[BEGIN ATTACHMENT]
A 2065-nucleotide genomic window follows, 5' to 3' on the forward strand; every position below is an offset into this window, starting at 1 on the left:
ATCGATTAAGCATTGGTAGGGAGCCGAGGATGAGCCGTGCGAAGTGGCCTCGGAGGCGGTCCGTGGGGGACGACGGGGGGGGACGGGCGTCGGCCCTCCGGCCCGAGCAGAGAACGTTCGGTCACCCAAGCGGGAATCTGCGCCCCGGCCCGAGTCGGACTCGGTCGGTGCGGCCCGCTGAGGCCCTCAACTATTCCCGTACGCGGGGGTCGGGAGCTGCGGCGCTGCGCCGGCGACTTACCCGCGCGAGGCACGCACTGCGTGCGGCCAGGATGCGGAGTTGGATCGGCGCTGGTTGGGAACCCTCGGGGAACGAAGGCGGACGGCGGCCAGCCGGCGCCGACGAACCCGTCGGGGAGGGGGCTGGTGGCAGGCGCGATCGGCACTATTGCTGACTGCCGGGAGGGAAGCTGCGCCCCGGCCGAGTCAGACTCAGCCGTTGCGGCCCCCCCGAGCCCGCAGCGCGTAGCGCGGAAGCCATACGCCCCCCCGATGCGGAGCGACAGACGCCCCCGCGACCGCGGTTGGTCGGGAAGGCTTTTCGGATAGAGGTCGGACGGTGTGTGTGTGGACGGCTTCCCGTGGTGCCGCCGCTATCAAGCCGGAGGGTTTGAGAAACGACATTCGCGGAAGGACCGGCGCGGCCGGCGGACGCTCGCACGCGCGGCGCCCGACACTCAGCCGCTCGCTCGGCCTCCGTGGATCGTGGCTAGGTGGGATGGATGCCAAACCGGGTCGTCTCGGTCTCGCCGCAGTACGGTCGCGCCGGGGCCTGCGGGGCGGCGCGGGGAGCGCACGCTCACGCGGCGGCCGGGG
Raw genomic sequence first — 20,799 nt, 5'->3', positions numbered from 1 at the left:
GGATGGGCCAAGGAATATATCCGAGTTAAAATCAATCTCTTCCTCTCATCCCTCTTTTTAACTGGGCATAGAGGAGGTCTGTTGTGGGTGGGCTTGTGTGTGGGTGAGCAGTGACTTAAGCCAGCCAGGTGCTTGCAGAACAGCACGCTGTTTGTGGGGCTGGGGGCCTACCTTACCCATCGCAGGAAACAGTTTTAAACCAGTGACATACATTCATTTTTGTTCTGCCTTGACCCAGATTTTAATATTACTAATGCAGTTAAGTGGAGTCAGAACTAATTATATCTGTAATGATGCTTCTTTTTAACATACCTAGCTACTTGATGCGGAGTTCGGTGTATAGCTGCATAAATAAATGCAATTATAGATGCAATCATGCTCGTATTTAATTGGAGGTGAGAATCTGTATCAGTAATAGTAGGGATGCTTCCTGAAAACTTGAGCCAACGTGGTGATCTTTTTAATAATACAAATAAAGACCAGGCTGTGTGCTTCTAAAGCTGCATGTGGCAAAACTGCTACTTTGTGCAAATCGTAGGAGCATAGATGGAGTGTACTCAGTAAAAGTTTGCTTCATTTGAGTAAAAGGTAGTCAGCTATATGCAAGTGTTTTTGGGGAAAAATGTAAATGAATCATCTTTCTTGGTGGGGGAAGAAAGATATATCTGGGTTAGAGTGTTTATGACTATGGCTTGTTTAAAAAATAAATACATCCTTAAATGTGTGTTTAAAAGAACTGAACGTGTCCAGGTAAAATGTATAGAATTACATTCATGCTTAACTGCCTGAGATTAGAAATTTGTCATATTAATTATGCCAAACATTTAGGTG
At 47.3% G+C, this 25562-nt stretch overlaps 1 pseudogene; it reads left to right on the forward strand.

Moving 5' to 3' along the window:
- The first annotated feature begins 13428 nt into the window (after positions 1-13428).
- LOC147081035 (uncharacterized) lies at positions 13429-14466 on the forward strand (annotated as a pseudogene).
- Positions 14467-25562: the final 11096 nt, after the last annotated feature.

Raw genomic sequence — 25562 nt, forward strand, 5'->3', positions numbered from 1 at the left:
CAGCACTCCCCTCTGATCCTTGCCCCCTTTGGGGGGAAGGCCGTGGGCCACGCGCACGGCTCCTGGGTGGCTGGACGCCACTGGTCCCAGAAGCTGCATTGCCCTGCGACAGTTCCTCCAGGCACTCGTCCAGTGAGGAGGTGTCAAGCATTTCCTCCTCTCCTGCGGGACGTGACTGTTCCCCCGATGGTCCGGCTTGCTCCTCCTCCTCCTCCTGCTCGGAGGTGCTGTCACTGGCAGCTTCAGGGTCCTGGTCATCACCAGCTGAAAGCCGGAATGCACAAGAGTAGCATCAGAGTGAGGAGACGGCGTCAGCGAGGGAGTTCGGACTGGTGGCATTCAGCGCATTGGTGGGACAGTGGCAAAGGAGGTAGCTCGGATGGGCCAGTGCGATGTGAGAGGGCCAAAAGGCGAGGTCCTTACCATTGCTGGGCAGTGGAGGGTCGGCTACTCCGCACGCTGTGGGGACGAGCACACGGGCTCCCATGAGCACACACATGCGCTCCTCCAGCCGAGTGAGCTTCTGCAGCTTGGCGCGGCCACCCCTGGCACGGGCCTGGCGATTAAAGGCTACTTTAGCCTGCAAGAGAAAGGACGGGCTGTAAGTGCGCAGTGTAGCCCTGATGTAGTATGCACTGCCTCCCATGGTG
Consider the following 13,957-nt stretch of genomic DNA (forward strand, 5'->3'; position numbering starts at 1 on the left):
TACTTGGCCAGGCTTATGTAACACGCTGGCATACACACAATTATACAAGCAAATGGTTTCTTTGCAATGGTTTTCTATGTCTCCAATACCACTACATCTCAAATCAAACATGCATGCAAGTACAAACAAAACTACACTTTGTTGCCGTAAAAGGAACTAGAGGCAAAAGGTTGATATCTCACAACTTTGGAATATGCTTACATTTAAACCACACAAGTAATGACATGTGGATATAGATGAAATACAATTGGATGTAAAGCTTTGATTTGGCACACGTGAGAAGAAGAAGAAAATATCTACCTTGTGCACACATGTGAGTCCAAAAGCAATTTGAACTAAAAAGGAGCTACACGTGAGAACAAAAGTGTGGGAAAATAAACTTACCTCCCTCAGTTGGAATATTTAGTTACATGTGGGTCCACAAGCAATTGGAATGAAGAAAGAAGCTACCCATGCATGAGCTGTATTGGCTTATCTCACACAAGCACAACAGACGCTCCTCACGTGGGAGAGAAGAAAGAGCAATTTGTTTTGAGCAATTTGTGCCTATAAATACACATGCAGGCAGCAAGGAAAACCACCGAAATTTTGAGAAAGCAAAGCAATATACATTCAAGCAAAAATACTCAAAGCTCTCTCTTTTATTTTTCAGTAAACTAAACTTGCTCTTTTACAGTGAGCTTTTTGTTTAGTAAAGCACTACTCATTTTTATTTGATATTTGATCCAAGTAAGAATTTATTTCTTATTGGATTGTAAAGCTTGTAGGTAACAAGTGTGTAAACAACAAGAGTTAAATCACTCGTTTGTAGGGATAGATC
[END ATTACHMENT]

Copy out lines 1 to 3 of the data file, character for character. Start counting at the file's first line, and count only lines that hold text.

A 2065-nucleotide genomic window follows, 5' to 3' on the forward strand; every position below is an offset into this window, starting at 1 on the left:
ATCGATTAAGCATTGGTAGGGAGCCGAGGATGAGCCGTGCGAAGTGGCCTCGGAGGCGGTCCGTGGGGGACGACGGGGGGGGACGGGCGTCGGCCCTCCGGCCCGAGCAGAGAACGTTCGGTCACCCAAGCGGGAATCTGCGCCCCGGCCCGAGTCGGACTCGGTCGGTGCGGCCCGCTGAGGCCCTCAACTATTCCCGTACGCGGGGGTCGGGAGCTGCGGCGCTGCGCCGGCGACTTACCCGCGCGAGGCACGCACTGCGTGCGGCCAGGATGCGGAGTTGGATCGGCGCTGGTTGGGAACCCTCGGGGAACGAAGGCGGACGGCGGCCAGCCGGCGCCGACGAACCCGTCGGGGAGGGGGCTGGTGGCAGGCGCGATCGGCACTATTGCTGACTGCCGGGAGGGAAGCTGCGCCCCGGCCGAGTCAGACTCAGCCGTTGCGGCCCCCCCGAGCCCGCAGCGCGTAGCGCGGAAGCCATACGCCCCCCCGATGCGGAGCGACAGACGCCCCCGCGACCGCGGTTGGTCGGGAAGGCTTTTCGGATAGAGGTCGGACGGTGTGTGTGTGGACGGCTTCCCGTGGTGCCGCCGCTATCAAGCCGGAGGGTTTGAGAAACGACATTCGCGGAAGGACCGGCGCGGCCGGCGGACGCTCGCACGCGCGGCGCCCGACACTCAGCCGCTCGCTCGGCCTCCGTGGATCGTGGCTAGGTGGGATGGATGCCAAACCGGGTCGTCTCGGTCTCGCCGCAGTACGGTCGCGCCGGGGCCTGCGGGGCGGCGCGGGGAGCGCACGCTCACGCGGCGGCCGGGG
Raw genomic sequence first — 20,799 nt, 5'->3', positions numbered from 1 at the left: